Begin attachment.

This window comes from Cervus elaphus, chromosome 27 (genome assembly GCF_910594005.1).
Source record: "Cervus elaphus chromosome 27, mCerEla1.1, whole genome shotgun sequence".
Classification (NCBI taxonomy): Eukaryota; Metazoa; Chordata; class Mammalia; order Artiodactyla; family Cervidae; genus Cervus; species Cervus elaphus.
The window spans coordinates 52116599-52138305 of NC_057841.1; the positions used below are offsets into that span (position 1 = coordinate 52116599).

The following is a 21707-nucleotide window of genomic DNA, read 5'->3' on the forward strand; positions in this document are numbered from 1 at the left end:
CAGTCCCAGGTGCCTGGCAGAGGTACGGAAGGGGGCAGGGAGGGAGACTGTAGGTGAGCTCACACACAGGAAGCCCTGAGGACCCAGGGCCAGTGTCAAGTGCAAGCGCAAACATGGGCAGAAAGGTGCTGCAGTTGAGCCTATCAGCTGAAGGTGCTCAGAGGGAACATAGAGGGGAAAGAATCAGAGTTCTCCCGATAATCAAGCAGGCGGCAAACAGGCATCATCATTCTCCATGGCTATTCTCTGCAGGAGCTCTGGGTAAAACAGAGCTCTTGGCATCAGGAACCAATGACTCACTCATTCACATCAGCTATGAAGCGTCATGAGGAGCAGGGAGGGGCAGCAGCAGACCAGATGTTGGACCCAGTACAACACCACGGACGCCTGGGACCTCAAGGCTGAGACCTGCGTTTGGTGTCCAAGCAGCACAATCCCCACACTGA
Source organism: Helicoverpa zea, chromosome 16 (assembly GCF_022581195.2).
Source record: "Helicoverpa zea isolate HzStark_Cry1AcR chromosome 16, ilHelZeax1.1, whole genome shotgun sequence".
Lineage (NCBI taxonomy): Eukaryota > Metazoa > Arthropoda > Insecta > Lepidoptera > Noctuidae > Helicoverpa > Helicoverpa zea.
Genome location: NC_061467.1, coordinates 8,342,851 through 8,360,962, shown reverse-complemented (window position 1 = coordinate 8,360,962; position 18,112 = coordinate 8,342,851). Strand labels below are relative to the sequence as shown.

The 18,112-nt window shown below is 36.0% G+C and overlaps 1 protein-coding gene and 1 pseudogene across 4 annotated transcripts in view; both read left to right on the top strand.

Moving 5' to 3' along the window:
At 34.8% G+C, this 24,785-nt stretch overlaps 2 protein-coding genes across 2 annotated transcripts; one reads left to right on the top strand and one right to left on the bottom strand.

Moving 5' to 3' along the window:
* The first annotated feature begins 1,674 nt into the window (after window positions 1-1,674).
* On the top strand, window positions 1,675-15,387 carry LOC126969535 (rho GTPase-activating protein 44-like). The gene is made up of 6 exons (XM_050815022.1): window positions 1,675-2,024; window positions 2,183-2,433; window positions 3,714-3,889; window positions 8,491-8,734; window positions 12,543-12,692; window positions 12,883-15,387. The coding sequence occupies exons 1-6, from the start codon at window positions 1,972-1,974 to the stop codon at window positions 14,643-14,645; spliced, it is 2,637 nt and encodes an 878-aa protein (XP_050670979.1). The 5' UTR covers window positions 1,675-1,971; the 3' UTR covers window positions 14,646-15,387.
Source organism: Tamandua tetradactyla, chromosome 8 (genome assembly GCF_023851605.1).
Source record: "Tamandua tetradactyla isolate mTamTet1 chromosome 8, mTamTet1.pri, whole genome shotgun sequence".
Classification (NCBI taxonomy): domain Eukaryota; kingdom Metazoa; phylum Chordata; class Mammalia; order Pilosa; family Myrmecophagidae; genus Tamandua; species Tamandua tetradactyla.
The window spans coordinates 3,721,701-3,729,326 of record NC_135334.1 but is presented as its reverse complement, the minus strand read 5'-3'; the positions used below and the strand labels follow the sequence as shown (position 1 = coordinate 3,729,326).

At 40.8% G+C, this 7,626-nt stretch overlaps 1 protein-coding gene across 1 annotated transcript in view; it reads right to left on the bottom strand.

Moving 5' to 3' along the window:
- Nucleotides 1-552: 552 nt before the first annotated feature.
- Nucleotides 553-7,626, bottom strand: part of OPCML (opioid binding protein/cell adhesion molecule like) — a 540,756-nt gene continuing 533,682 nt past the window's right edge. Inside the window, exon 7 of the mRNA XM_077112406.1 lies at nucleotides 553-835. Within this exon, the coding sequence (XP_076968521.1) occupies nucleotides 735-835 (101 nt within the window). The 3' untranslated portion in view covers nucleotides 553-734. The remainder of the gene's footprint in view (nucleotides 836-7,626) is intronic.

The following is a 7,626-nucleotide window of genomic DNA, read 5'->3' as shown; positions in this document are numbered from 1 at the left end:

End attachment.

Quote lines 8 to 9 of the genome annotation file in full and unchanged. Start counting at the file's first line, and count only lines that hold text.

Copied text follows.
Source record: "Helicoverpa zea isolate HzStark_Cry1AcR chromosome 16, ilHelZeax1.1, whole genome shotgun sequence".
Lineage (NCBI taxonomy): Eukaryota > Metazoa > Arthropoda > Insecta > Lepidoptera > Noctuidae > Helicoverpa > Helicoverpa zea.